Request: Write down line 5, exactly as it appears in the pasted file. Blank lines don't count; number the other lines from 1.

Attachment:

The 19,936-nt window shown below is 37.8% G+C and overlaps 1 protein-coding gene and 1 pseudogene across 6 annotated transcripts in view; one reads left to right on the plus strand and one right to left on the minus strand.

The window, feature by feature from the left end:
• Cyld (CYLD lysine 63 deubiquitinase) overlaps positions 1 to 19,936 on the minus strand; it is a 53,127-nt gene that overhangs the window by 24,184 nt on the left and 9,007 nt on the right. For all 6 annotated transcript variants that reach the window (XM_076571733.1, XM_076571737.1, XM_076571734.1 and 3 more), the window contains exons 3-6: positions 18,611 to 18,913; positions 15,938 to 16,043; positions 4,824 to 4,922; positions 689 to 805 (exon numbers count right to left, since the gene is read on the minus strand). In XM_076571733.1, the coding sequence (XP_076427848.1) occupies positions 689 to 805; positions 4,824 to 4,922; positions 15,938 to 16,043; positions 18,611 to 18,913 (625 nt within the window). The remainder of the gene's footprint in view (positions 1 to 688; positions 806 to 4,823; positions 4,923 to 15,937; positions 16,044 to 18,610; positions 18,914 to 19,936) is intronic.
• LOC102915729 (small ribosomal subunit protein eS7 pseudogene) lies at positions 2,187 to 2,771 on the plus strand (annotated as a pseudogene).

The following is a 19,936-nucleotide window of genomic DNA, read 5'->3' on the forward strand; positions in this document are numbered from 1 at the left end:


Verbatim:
The following is a 19,936-nucleotide window of genomic DNA, read 5'->3' on the forward strand; positions in this document are numbered from 1 at the left end: